'Tis the season for making New Year's resolutions. If you're like most people, however, the changes you're trying to make today are doomed to fail tomorrow.
That's because big life changes don't happen overnight. "January is one of the worst times of year to do something new," Mike Vardy, author of "The Front Nine: How to Start the Year You Want Anytime You Want," tells Fast Company contributor Stephanie Vozza. "We've just lived through Thanksgiving, the shopping season, and Christmas. We have less than a week to decide what big things to manifest for next year. That's why the majority of the population doesn't stick with new habits."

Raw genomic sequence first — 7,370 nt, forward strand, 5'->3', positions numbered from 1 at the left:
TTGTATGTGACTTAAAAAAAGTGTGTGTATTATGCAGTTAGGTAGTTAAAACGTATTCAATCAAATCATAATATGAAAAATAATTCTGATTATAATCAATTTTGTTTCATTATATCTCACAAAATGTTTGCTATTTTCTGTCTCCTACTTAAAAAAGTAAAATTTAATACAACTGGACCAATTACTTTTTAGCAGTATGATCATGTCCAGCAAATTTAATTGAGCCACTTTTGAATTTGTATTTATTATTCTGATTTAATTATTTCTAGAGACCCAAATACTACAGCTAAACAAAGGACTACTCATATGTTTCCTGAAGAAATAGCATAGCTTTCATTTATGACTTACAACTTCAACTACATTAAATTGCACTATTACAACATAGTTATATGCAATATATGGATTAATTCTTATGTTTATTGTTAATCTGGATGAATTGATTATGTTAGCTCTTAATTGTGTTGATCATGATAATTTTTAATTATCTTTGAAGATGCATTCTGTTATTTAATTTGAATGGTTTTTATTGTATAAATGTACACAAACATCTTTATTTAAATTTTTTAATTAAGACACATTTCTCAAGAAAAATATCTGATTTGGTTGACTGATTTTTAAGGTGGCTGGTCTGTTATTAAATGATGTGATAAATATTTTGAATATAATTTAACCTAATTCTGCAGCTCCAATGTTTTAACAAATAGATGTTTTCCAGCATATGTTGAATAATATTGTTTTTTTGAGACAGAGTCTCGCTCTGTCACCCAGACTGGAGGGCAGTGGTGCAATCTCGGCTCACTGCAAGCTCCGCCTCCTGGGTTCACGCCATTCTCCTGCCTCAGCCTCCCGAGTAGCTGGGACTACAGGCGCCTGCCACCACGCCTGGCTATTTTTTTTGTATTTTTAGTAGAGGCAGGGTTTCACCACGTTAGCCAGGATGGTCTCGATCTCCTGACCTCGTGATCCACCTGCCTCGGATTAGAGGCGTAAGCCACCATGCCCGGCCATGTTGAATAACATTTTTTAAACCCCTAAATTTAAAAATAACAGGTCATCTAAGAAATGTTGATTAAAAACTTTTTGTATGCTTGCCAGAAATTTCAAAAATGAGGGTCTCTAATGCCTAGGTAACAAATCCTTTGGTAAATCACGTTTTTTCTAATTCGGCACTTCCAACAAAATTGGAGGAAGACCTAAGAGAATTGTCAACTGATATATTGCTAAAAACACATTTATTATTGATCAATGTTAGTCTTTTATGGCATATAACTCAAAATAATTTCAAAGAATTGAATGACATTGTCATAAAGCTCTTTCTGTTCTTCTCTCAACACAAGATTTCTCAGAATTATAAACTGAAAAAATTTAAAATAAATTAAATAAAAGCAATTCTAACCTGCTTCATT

Vozza says the key to making positive changes isn't New Year's resolutions; rather, it's "anti-resolutions" -- things you should stop doing.
"Resolutions are often born out of thoughts about what we should do, and rarely are they authentic desires," Vozza explains. "'What should I stop doing?' is a better question to ask yourself."
Anti-resolutions are effective because it's easier to stop old behaviors than it is to kickstart new ones.
"Instead of making a resolution to eat healthy, for example, start with, 'I will not eat fast food,'" Vozza says.
"It's more specific," Vardy adds. "And we all know what the end result will be."